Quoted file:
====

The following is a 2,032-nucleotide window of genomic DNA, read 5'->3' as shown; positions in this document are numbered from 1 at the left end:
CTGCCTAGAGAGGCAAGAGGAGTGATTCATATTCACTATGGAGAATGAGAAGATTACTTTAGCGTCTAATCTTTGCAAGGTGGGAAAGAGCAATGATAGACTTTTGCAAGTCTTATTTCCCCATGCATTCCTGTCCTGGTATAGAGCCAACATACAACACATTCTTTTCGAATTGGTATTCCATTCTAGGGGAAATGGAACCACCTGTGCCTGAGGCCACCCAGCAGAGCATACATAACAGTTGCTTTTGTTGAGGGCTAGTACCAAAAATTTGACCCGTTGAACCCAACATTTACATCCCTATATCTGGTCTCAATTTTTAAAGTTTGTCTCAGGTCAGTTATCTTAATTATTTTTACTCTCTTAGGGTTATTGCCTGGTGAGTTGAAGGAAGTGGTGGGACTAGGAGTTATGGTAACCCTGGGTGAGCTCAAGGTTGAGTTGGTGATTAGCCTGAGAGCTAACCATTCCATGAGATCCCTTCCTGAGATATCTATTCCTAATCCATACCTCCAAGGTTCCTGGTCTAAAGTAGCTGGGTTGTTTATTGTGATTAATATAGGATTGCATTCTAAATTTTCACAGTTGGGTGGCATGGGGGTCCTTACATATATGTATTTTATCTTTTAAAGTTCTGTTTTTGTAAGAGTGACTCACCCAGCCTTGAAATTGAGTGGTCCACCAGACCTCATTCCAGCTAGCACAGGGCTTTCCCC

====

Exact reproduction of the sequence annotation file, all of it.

The following is a 2,032-nucleotide window of genomic DNA, read 5'->3' as shown; positions in this document are numbered from 1 at the left end:
CTGCCTAGAGAGGCAAGAGGAGTGATTCATATTCACTATGGAGAATGAGAAGATTACTTTAGCGTCTAATCTTTGCAAGGTGGGAAAGAGCAATGATAGACTTTTGCAAGTCTTATTTCCCCATGCATTCCTGTCCTGGTATAGAGCCAACATACAACACATTCTTTTCGAATTGGTATTCCATTCTAGGGGAAATGGAACCACCTGTGCCTGAGGCCACCCAGCAGAGCATACATAACAGTTGCTTTTGTTGAGGGCTAGTACCAAAAATTTGACCCGTTGAACCCAACATTTACATCCCTATATCTGGTCTCAATTTTTAAAGTTTGTCTCAGGTCAGTTATCTTAATTATTTTTACTCTCTTAGGGTTATTGCCTGGTGAGTTGAAGGAAGTGGTGGGACTAGGAGTTATGGTAACCCTGGGTGAGCTCAAGGTTGAGTTGGTGATTAGCCTGAGAGCTAACCATTCCATGAGATCCCTTCCTGAGATATCTATTCCTAATCCATACCTCCAAGGTTCCTGGTCTAAAGTAGCTGGGTTGTTTATTGTGATTAATATAGGATTGCATTCTAAATTTTCACAGTTGGGTGGCATGGGGGTCCTTACATATATGTATTTTATCTTTTAAAGTTCTGTTTTTGTAAGAGTGACTCACCCAGCCTTGAAATTGAGTGGTCCACCAGACCTCATTCCAGCTAGCACAGGGCTTTCCCC